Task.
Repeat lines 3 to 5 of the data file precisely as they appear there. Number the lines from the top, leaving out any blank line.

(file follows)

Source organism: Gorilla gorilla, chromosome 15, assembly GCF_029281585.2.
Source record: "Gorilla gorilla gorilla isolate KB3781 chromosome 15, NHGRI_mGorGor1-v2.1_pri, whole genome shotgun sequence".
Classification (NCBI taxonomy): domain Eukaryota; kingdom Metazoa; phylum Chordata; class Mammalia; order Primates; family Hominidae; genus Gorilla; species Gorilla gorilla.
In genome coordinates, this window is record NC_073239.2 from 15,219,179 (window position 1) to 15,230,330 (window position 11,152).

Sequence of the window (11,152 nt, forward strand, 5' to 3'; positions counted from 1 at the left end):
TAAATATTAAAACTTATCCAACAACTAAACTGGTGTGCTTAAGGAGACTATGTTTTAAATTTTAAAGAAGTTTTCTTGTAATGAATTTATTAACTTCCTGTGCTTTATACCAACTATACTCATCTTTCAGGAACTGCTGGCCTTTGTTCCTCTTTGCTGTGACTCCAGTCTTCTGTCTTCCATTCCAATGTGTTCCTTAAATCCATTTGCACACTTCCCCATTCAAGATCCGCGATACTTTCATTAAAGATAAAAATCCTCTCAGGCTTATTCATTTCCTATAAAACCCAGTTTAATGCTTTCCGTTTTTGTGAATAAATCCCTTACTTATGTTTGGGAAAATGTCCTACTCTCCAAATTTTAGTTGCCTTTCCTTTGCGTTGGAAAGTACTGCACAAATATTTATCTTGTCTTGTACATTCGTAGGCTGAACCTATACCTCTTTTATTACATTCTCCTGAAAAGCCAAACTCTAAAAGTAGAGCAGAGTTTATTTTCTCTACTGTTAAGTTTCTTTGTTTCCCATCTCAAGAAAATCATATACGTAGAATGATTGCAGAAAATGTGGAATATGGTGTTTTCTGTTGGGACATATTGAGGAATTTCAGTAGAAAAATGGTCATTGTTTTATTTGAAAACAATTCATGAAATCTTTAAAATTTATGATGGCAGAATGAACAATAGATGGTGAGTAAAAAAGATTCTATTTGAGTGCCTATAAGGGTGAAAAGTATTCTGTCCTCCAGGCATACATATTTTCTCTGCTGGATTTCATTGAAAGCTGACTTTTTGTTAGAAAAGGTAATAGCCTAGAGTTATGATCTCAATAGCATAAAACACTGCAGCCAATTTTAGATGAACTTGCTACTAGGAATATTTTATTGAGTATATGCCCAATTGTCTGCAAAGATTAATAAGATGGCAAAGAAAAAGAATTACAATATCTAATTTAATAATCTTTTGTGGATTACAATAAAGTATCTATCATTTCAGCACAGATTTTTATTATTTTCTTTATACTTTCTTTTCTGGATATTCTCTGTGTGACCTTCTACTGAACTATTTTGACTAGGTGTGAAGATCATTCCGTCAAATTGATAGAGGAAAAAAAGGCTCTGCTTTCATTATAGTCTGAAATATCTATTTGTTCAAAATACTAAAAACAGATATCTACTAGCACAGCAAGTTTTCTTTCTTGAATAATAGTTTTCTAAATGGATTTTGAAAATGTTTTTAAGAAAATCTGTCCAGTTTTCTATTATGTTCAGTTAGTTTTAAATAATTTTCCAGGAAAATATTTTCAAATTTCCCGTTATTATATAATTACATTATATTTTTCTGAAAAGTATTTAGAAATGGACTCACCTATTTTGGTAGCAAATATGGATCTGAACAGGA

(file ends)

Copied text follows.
Classification (NCBI taxonomy): domain Eukaryota; kingdom Metazoa; phylum Chordata; class Mammalia; order Primates; family Hominidae; genus Gorilla; species Gorilla gorilla.
In genome coordinates, this window is record NC_073239.2 from 15,219,179 (window position 1) to 15,230,330 (window position 11,152).

Sequence of the window (11,152 nt, forward strand, 5' to 3'; positions counted from 1 at the left end):